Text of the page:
But I was also a moody little asshole. I had the biggest chip on my shoulder. I was super shy but also super jerky to my parents. I canceled plans routinely because I was too busy being angsty. I quit stuff when I didn’t want to do it anymore. I barely made it to first hour, ever, my senior year. I was even a dick to my favorite teacher, Ms. Holman, and she definitely didn’t do anything to deserve it. I took a bunch of diet pills once and had to have my stomach pumped.
If I’d been watching Back to the Future with me as the mom, I would’ve been like, “JESUS DO NOT LET HER HAVE CHILDREN.” (And also a little bit like, why would anyone want to be around her long enough to try?)
The point, and I did have one, is that very rarely do teenagers remain the same as older adults. They may have some of the same strengths and weaknesses, sure, but they also grow, and, hopefully, learn from their mistakes and experiences.
I still get too defensive too quickly. I still listen to music way too loud and worship the alternative genre. I still want to bang out my feelings on a keyboard, and get my ears way too pierced.
But I’ve also raised a child, and helped raise more. I’ve been married, and divorced, more than once. I’ve seen people that I loved, very, very much, die in front of me. I’ve done the right thing and been punished for it, and done the wrong thing and gotten away with it, more times than I can count. I was really sick for a long time, and wasn’t sure I’d be well. I saw others around me get really sick for a long time, and never recover.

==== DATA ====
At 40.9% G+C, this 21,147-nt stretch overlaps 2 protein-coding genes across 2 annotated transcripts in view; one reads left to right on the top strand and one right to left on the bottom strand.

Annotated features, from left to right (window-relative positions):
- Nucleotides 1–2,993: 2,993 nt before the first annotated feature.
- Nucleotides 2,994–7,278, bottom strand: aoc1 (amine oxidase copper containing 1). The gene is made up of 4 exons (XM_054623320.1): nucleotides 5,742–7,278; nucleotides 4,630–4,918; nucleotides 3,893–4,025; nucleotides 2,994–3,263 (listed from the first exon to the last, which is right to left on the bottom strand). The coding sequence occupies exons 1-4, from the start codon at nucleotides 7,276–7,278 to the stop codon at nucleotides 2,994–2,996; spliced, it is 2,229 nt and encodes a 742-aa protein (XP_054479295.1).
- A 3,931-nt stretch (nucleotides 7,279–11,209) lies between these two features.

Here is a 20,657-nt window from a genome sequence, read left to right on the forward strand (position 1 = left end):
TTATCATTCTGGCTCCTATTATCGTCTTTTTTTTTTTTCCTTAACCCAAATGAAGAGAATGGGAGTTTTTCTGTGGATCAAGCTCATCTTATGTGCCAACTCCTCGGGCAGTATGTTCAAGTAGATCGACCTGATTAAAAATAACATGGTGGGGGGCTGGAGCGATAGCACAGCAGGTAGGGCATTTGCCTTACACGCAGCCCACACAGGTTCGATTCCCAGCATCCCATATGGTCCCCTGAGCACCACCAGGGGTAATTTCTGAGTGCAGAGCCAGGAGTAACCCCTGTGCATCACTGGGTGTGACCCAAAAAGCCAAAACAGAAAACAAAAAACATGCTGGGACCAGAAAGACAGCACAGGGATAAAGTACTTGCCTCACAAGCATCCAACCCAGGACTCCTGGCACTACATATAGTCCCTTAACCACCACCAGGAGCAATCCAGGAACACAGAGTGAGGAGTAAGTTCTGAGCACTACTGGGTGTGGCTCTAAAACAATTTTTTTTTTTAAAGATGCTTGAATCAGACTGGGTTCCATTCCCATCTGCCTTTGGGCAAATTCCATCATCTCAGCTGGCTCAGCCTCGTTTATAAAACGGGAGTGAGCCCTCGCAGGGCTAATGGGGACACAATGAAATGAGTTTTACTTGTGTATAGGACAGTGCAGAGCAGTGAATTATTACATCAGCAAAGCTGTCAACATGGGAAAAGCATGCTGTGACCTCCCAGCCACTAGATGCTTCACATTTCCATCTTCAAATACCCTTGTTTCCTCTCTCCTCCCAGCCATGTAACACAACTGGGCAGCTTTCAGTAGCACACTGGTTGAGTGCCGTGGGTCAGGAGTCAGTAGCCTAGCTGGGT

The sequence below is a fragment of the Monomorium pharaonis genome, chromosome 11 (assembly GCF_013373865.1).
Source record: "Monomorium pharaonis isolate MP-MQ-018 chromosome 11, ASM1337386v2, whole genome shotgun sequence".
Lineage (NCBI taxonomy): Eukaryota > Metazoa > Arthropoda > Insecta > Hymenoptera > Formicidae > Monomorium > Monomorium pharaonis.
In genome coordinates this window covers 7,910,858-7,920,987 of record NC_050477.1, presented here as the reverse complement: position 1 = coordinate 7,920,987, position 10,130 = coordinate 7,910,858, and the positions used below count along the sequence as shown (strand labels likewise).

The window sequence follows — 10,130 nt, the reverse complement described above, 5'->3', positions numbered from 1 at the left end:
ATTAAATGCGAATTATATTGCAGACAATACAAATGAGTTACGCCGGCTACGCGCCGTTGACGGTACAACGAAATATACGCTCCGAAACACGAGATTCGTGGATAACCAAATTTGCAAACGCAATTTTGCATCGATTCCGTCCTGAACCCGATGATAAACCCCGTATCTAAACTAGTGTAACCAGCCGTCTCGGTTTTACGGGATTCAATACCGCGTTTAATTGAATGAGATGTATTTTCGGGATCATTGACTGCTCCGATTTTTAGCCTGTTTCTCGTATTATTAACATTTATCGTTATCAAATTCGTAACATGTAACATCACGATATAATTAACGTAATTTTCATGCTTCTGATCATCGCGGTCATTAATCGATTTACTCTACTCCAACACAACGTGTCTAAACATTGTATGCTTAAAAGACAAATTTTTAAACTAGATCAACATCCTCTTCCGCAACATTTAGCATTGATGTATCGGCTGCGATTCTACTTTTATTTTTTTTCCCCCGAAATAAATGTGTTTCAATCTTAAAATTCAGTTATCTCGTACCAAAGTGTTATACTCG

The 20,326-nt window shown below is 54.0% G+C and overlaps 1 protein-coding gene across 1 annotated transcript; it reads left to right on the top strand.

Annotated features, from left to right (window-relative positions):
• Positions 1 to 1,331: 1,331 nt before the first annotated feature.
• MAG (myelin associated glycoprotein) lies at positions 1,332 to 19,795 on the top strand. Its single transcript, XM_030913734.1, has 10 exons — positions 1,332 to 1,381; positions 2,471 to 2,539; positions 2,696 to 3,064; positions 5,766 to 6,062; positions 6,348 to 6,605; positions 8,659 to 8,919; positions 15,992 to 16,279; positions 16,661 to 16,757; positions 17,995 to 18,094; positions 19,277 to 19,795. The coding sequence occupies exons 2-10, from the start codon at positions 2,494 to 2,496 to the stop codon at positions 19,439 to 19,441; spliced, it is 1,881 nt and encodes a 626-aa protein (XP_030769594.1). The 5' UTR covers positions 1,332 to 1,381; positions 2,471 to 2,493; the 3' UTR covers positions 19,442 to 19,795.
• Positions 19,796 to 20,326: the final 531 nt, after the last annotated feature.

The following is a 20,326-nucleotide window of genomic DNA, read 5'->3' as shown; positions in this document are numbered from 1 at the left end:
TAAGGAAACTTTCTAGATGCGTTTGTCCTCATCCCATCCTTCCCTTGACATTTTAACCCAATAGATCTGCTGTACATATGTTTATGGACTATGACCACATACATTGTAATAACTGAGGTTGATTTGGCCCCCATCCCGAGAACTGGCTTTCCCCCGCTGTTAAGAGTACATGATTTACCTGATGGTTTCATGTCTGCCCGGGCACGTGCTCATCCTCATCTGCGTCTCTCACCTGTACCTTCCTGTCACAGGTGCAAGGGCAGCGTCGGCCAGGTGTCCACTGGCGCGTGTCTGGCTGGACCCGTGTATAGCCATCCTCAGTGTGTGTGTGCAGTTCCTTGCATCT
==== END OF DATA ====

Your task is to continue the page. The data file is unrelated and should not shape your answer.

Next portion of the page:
A life is a whole, whole bunch of little parts spinning around each other to make a big picture. And that picture, while it looks pretty good from a distance, has as many ugly parts as it does beautiful.
So Marty, your parents were totally worth fighting for. While I may never know why Dave still lives there, it’s also none of my damn business.
Movie of the Day: Kind of misleading today. I’ve obviously already thrown a nod to Back to the Future, but I really want to recommend I Know This Much is True (HBO, but also Amazon Prime), a miniseries based on the Wally Lamb book of the same name that I found 20 years ago and absolutely loved. Mark Ruffalo plays twins, one of whom is schizophrenic, and he does so remarkably well.
Show of the Day: Run, HBO. (HBO gets all the praise today.) This is a fun little plot-take based on a man and a woman who were in a relationship in college and made a pact that if one should ever message the other with the word “Run” and the other one was able to also run, they would meet each other at a predetermined destination at a predetermined time. Oh, boy. You can guess where this is going.
Song of the Day: The Story, Brandi Carlile. I love this song a whole lot, obviously, but it also fits nicely into today’s blog. We all have our own stories, and those stories make us who we are today. Oh, man. Narrative paradigm is the best, and not just because it’s all I remember from college.